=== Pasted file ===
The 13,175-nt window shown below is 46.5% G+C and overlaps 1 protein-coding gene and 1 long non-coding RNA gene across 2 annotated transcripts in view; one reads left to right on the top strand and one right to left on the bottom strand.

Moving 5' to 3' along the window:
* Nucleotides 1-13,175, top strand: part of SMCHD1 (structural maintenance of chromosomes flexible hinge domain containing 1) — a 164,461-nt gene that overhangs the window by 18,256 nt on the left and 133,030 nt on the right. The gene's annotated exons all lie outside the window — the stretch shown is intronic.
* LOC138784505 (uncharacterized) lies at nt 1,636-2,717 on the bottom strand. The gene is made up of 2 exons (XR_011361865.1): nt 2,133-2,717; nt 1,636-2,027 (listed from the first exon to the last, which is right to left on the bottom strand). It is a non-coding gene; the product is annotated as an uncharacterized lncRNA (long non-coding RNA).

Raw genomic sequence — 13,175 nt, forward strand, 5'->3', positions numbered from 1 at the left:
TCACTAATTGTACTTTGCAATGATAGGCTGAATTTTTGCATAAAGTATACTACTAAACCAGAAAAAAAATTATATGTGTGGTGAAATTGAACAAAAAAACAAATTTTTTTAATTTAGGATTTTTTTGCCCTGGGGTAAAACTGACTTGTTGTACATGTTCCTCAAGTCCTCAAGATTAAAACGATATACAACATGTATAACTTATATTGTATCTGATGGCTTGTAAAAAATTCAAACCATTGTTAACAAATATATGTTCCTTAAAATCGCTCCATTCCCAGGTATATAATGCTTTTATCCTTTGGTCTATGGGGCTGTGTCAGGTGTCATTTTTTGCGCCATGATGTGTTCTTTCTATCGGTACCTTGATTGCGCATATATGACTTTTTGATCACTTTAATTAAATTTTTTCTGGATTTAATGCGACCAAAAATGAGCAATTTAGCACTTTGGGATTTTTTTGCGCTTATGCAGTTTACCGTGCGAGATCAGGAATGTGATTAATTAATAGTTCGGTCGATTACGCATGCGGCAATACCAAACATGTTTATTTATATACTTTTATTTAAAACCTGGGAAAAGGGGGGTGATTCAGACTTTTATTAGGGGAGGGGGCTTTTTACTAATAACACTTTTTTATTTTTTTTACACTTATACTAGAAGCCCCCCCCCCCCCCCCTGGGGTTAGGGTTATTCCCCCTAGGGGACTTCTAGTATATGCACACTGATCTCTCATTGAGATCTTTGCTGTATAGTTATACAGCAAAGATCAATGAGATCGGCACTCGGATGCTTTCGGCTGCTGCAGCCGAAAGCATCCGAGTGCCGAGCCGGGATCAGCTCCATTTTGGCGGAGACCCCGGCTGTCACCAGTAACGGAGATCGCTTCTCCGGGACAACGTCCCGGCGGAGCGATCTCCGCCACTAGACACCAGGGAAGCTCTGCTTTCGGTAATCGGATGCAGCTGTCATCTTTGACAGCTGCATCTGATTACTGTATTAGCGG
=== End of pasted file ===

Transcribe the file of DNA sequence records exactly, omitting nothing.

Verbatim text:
The 13,175-nt window shown below is 46.5% G+C and overlaps 1 protein-coding gene and 1 long non-coding RNA gene across 2 annotated transcripts in view; one reads left to right on the top strand and one right to left on the bottom strand.

Moving 5' to 3' along the window:
* Nucleotides 1-13,175, top strand: part of SMCHD1 (structural maintenance of chromosomes flexible hinge domain containing 1) — a 164,461-nt gene that overhangs the window by 18,256 nt on the left and 133,030 nt on the right. The gene's annotated exons all lie outside the window — the stretch shown is intronic.
* LOC138784505 (uncharacterized) lies at nt 1,636-2,717 on the bottom strand. The gene is made up of 2 exons (XR_011361865.1): nt 2,133-2,717; nt 1,636-2,027 (listed from the first exon to the last, which is right to left on the bottom strand). It is a non-coding gene; the product is annotated as an uncharacterized lncRNA (long non-coding RNA).

Raw genomic sequence — 13,175 nt, forward strand, 5'->3', positions numbered from 1 at the left:
TCACTAATTGTACTTTGCAATGATAGGCTGAATTTTTGCATAAAGTATACTACTAAACCAGAAAAAAAATTATATGTGTGGTGAAATTGAACAAAAAAACAAATTTTTTTAATTTAGGATTTTTTTGCCCTGGGGTAAAACTGACTTGTTGTACATGTTCCTCAAGTCCTCAAGATTAAAACGATATACAACATGTATAACTTATATTGTATCTGATGGCTTGTAAAAAATTCAAACCATTGTTAACAAATATATGTTCCTTAAAATCGCTCCATTCCCAGGTATATAATGCTTTTATCCTTTGGTCTATGGGGCTGTGTCAGGTGTCATTTTTTGCGCCATGATGTGTTCTTTCTATCGGTACCTTGATTGCGCATATATGACTTTTTGATCACTTTAATTAAATTTTTTCTGGATTTAATGCGACCAAAAATGAGCAATTTAGCACTTTGGGATTTTTTTGCGCTTATGCAGTTTACCGTGCGAGATCAGGAATGTGATTAATTAATAGTTCGGTCGATTACGCATGCGGCAATACCAAACATGTTTATTTATATACTTTTATTTAAAACCTGGGAAAAGGGGGGTGATTCAGACTTTTATTAGGGGAGGGGGCTTTTTACTAATAACACTTTTTTATTTTTTTTACACTTATACTAGAAGCCCCCCCCCCCCCCCCTGGGGTTAGGGTTATTCCCCCTAGGGGACTTCTAGTATATGCACACTGATCTCTCATTGAGATCTTTGCTGTATAGTTATACAGCAAAGATCAATGAGATCGGCACTCGGATGCTTTCGGCTGCTGCAGCCGAAAGCATCCGAGTGCCGAGCCGGGATCAGCTCCATTTTGGCGGAGACCCCGGCTGTCACCAGTAACGGAGATCGCTTCTCCGGGACAACGTCCCGGCGGAGCGATCTCCGCCACTAGACACCAGGGAAGCTCTGCTTTCGGTAATCGGATGCAGCTGTCATCTTTGACAGCTGCATCTGATTACTGTATTAGCGG